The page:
Each year, more than 50,000 members of law enforcement are physically assaulted while on the duty. As a result, thousands of officers suffer injuries ranging from minor to debilitating and life altering. Post Traumatic Stress Injury (PTSI) is often a consequence of these attacks. PTSI, commonly referred to as the silent injury, can be as deadly as bullet. The Wounded Blue, the national assistance and support organization for injured and disabled law enforcement officers, provides resources for officers that have experienced physical and emotional injuries on duty.

While officers are provided mental health resources through their departments, they often aren’t utilized, for fear of stigmatization, retribution, or reprisal, as well as concerns about confidentiality. Law Enforcement administration’s reaction to an officer’s emotional or physical injury can have a dramatic effect on the onset of PTSI or the healing from the physical injury. The abandonment experienced by injured officers can amplify the symptoms of PTSI.

As a result, these officers are seeking alternative avenues for help, like The Wounded Blue.

The organization, founded by Lt. Randy Sutton, a highly-decorated, 24 year veteran of the Las Vegas Metropolitan Police Department and host of Blue Lives Radio, The Voice of American Law Enforcement on the America Outloud Network, is working to de-stigmatize mental health within the law enforcement community through its Peer Advocate Support Program and community outreach. The Peer Advocate Support Program handles nearly 100 calls a week from officers and is supported by twenty peer advocates. Each member of the highly trained peer team is a former or current law enforcement officer, with many disabling injuries among the group. They know the environment, exposures and traumas officers encounter daily. They are a trusted confidant.

The peer advocates understand that every law enforcement officer injured, physically or emotionally, in the line of duty has unique needs. This team stands ready to answer the calls, listen to the officer’s story, and assist or access other resources for that individual, as needed.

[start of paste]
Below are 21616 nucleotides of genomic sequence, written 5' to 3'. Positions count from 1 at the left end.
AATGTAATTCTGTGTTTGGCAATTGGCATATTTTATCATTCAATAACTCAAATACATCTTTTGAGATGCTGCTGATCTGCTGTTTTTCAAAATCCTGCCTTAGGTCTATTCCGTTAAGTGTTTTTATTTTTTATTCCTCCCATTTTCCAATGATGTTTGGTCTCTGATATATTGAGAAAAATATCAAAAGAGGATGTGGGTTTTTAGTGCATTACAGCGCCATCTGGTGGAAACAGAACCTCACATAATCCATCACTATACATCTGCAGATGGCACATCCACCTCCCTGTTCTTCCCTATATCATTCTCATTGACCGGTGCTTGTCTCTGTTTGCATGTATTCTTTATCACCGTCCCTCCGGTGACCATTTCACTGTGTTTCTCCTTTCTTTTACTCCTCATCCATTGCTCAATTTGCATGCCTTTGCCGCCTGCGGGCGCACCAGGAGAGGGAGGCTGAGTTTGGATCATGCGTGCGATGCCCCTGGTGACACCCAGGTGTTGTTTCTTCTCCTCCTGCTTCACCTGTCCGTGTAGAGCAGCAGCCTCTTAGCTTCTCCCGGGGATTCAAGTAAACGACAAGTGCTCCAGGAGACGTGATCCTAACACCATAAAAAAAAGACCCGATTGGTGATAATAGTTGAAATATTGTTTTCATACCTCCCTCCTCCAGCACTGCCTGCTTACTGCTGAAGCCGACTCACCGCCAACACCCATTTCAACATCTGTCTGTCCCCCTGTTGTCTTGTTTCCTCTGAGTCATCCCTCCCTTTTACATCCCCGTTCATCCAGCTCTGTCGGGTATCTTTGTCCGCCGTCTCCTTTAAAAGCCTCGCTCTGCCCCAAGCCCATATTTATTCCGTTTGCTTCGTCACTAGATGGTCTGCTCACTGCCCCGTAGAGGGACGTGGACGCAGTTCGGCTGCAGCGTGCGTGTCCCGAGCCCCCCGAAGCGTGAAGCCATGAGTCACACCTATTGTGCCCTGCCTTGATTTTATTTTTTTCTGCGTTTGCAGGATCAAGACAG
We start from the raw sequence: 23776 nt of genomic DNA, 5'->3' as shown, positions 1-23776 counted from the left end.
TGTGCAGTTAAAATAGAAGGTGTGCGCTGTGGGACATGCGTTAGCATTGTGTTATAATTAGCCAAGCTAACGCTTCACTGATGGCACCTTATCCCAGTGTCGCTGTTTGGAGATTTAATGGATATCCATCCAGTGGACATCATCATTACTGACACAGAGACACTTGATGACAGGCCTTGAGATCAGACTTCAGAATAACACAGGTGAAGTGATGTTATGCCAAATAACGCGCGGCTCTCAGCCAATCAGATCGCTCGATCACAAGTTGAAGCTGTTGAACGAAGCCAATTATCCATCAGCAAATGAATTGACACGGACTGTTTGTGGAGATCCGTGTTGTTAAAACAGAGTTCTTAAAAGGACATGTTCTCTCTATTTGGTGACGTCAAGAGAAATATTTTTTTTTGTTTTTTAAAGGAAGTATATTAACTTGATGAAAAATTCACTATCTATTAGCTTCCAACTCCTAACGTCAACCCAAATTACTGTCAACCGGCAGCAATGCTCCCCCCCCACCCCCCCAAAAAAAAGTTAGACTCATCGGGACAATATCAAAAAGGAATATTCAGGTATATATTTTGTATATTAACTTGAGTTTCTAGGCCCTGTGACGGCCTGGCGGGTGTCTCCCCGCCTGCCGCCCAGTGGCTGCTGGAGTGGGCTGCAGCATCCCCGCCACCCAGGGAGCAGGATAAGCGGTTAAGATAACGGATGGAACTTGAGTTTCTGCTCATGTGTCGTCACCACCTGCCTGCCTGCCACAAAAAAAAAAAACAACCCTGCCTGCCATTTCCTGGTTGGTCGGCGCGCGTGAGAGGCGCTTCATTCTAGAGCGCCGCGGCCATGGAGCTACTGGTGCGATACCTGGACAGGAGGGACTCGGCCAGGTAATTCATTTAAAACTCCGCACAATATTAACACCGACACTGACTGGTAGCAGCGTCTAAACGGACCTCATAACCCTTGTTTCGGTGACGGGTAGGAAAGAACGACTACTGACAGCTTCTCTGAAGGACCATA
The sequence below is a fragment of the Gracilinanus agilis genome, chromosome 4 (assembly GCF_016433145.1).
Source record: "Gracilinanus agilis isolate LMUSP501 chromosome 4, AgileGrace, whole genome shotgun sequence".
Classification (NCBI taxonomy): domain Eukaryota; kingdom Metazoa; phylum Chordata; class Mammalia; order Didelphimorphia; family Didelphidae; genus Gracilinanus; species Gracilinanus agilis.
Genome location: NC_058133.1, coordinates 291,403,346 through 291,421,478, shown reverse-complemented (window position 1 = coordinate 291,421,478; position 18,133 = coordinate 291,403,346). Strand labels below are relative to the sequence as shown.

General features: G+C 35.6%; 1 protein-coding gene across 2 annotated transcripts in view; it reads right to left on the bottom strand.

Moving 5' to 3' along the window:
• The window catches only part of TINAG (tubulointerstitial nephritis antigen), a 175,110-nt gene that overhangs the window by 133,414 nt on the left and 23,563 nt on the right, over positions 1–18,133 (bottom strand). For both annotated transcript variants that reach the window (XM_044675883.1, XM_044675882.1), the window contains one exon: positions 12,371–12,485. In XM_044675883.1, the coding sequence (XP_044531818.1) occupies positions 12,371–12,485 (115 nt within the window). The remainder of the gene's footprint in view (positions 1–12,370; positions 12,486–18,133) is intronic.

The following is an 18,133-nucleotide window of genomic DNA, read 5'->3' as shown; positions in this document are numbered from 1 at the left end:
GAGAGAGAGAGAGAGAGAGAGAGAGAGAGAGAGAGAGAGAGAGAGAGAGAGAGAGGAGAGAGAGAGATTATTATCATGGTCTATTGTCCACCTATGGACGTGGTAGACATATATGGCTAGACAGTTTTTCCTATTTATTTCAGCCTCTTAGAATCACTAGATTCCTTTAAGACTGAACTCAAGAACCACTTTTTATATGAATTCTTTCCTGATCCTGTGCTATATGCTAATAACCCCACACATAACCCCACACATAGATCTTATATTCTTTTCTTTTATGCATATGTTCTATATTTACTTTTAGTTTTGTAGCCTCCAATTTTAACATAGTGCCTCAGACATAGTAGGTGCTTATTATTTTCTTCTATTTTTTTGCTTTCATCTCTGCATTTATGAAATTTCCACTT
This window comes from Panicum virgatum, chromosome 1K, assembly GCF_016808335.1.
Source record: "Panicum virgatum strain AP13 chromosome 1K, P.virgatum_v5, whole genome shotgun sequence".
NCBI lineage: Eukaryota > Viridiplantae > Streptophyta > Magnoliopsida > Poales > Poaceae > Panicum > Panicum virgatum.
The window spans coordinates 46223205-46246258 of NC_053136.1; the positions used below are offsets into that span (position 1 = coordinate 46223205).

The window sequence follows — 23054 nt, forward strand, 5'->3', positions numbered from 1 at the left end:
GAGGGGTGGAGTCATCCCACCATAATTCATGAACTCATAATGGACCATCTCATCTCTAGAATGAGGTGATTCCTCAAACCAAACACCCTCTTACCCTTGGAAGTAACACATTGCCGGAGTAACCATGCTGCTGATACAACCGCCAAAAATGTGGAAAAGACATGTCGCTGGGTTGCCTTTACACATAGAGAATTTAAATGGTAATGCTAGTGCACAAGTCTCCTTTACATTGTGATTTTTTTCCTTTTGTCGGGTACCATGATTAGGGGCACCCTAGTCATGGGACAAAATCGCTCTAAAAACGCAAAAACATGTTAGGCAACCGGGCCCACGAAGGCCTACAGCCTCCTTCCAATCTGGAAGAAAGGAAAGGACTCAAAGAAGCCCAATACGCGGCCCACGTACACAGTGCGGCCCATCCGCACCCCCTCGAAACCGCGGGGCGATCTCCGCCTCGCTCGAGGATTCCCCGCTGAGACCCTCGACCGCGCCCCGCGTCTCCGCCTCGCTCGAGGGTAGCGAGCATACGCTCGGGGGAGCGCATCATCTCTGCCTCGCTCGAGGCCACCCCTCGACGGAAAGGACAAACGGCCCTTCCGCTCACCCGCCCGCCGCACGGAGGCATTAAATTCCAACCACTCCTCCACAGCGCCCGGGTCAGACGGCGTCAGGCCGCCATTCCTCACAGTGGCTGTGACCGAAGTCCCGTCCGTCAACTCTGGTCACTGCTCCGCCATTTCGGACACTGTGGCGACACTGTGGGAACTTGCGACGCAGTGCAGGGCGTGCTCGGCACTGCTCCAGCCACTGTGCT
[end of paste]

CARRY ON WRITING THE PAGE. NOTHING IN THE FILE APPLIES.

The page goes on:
The demand for confidential peer support is evident in the increasing number of suicides among officers on the job, disabled or retired. Suicide is an epidemic within the law enforcement community, and The Wounded Blue is leading the way by providing support and advocating for officers in need of PTSI assistance, with the goal of decreasing suicides.

Accepting that one is struggling with PSTI is the first step for many officers. Seeking an outlet for support is second. Through the strength of a peer network, The Wounded Blue provides a reliable foundation for first line support. A simple phone call to a stranger with similar experiences can hugely impact the life of an officer. The confidentiality helps create is immediate trust and validation, which break down barriers when a person is in a vulnerable state.

Through its membership program, The Wounded Blue also provides access to a secondary behavioral health program, Confidential Assistant Program for Emergency Responders (CAPER), designed specifically for law enforcement, that is available 24 hours a day, 365 days a year.

This confidential program, a true behavior health program, in combination with the resources provided by law enforcement organizations, is a major step forward for safe guarding law enforcement officers.

CAPER offers phone, virtual and face-to-face mental health services with trained mental health professionals. Their program provides a comprehensive database of resources, articles, screenings, webinars and videos.

PTSI can affect others outside of the injured officer. Spouses, fellow officers and children can also be impacted by on-duty incidents. It is important to recognize that a traumatic incident while on the job has far-reaching and long-lasting impacts within the officer’s immediate network. The CAPER program is available to blue family members as well. Providing comprehensive support for an officer’s family is equally important in the healing process.

In addition to providing mental health resources, The Wounded Blue is educating departments and agencies nationally with their presentation, Walking with the Wounded.

Through a partnership with Law Enforcement Today, the organization is profiling heroic stories of injured or disabled officers. Together, they are capturing the narratives of the brave and their hardships, recoveries and lives with injury or disability.

By sharing their experiences, The Wounded Blue and Law Enforcement Today will bring light to the unpredictable danger officers face daily and the arduous recoveries they endure, as well as break down the barriers around PTSI.

To learn more about The Wounded Blue, please visit https://thewoundedblue.org. To view their award winning documentary film, The Wounded Blue Service. Sacrifice. Betrayed please visit Amazon.

If you or someone you know is struggling with PTSI, please encourage them to reach out to The Wounded Blue Peer Team, and remind them that they are never forgotten and never alone.